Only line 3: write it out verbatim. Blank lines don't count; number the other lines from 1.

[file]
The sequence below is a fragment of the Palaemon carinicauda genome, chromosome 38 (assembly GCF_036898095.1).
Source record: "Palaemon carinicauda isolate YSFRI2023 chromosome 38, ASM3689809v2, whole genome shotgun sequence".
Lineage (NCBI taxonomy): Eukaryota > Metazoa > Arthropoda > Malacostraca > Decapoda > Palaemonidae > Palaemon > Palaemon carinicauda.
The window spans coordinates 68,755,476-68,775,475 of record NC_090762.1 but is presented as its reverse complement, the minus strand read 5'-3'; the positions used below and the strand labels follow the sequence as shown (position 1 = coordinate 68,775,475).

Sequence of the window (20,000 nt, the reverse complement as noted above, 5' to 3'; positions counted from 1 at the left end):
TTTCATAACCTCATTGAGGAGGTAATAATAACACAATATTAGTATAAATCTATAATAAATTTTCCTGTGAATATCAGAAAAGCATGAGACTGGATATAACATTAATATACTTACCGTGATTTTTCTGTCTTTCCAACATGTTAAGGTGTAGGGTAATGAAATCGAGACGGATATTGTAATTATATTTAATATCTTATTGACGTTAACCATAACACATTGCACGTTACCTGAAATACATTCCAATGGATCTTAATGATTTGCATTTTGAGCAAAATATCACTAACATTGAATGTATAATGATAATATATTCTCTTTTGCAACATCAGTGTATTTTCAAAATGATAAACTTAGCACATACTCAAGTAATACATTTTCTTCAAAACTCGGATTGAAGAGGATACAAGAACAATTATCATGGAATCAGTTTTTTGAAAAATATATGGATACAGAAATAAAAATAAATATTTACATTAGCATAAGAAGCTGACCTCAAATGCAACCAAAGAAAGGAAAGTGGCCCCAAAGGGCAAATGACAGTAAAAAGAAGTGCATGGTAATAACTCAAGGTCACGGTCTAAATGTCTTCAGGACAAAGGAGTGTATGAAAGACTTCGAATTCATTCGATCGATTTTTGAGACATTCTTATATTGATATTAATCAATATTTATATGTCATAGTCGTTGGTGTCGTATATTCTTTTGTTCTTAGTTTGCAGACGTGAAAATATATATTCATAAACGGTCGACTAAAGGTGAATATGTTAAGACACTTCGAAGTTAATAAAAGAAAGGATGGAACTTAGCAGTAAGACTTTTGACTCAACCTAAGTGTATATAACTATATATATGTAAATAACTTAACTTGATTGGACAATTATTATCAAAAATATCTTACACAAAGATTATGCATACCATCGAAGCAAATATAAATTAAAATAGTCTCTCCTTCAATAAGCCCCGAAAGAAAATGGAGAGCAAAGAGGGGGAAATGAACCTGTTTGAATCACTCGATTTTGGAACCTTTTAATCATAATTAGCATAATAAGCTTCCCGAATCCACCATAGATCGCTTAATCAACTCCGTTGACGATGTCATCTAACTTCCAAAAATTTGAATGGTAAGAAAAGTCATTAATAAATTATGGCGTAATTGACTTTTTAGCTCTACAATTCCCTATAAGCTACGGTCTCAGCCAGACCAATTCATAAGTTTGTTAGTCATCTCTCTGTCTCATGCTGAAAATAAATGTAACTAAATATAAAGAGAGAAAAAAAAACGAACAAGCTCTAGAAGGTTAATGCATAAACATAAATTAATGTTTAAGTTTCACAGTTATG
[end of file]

Lineage (NCBI taxonomy): Eukaryota > Metazoa > Arthropoda > Malacostraca > Decapoda > Palaemonidae > Palaemon > Palaemon carinicauda.